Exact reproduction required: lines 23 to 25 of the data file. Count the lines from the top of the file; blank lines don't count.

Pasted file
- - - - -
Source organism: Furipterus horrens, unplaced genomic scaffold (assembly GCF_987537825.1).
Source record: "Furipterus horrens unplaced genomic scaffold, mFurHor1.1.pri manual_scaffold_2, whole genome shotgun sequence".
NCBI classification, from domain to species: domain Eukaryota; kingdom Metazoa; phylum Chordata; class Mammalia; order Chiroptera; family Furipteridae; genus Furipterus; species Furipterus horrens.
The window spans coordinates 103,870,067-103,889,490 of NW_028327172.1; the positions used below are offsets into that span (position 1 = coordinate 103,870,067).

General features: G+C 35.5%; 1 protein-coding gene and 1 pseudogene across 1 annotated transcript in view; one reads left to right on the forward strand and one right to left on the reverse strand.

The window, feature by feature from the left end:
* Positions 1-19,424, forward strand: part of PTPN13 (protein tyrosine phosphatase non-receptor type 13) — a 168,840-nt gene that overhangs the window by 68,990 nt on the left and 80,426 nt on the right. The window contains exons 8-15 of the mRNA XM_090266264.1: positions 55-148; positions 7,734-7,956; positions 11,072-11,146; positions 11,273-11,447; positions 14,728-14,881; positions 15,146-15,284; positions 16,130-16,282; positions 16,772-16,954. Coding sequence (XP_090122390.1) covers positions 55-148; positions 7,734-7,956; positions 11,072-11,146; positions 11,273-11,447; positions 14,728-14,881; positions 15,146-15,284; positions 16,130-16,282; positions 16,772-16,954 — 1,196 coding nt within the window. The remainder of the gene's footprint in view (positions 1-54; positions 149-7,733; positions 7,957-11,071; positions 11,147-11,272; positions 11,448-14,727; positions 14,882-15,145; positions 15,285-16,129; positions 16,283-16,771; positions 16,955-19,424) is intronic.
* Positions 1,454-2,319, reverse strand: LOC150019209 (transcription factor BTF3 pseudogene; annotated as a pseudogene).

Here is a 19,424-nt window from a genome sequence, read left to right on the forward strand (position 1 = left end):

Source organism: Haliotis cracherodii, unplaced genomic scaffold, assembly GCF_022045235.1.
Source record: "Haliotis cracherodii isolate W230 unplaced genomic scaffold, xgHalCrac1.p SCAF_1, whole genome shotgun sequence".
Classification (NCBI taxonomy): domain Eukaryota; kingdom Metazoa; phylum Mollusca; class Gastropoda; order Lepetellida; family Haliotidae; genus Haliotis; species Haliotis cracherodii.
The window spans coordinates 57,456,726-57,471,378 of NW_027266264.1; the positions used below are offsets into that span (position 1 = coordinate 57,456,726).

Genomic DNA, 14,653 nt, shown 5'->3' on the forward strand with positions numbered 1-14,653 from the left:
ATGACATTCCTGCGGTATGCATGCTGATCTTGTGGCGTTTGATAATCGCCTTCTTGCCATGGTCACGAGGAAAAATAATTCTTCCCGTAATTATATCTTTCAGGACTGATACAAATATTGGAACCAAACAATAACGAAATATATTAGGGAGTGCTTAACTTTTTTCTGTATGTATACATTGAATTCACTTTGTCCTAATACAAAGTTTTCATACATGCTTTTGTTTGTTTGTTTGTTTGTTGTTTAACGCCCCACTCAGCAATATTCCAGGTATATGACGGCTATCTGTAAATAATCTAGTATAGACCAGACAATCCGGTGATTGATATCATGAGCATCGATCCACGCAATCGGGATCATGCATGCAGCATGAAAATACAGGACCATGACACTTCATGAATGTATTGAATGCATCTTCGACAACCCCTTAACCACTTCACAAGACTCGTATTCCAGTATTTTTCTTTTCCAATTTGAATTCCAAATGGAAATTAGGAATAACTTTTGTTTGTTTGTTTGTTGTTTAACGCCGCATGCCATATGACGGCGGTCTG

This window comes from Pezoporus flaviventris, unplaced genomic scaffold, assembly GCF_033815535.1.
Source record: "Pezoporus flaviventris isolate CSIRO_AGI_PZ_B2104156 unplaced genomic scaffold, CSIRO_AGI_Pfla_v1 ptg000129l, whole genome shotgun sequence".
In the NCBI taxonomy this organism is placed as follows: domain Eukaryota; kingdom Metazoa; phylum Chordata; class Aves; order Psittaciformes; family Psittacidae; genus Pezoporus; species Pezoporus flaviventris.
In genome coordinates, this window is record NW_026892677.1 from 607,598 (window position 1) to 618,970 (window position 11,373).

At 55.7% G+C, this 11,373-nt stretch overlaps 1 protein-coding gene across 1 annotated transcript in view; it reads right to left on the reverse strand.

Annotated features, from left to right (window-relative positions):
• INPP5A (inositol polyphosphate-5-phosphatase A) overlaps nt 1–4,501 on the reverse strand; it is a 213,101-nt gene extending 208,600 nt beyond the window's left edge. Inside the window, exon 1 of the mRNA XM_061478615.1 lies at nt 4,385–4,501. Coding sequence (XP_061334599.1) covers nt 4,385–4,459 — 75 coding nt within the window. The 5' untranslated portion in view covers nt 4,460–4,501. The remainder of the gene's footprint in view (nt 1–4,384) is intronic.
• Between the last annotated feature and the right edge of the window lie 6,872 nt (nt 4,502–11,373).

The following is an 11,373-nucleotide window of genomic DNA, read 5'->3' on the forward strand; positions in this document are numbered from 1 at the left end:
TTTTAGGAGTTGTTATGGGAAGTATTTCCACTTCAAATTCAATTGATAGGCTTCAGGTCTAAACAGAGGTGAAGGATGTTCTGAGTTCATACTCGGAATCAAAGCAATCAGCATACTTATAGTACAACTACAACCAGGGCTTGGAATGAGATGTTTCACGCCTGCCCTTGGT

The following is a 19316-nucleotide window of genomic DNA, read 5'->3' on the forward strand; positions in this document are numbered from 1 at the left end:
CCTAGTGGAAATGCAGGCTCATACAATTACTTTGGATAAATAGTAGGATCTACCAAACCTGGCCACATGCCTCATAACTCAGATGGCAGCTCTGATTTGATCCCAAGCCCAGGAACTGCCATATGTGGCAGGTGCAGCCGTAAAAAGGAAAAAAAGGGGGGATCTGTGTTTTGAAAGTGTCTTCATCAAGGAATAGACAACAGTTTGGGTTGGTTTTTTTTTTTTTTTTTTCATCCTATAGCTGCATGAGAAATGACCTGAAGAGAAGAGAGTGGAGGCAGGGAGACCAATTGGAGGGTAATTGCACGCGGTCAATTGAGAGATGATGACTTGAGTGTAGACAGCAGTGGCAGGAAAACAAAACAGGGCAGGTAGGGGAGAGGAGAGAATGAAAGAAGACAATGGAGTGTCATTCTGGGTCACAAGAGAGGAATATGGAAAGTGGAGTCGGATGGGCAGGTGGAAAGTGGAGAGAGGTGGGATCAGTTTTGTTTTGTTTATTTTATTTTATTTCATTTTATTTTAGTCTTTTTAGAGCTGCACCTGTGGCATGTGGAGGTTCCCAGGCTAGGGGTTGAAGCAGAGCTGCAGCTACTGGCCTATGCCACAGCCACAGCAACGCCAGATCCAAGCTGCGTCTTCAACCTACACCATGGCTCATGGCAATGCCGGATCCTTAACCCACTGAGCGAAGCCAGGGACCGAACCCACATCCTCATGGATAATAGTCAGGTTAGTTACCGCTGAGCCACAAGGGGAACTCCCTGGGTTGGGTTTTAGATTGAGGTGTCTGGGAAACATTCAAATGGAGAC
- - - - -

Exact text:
• Between the last annotated feature and the right edge of the window lie 6,872 nt (nt 4,502–11,373).

The following is an 11,373-nucleotide window of genomic DNA, read 5'->3' on the forward strand; positions in this document are numbered from 1 at the left end:
TTTTAGGAGTTGTTATGGGAAGTATTTCCACTTCAAATTCAATTGATAGGCTTCAGGTCTAAACAGAGGTGAAGGATGTTCTGAGTTCATACTCGGAATCAAAGCAATCAGCATACTTATAGTACAACTACAACCAGGGCTTGGAATGAGATGTTTCACGCCTGCCCTTGGT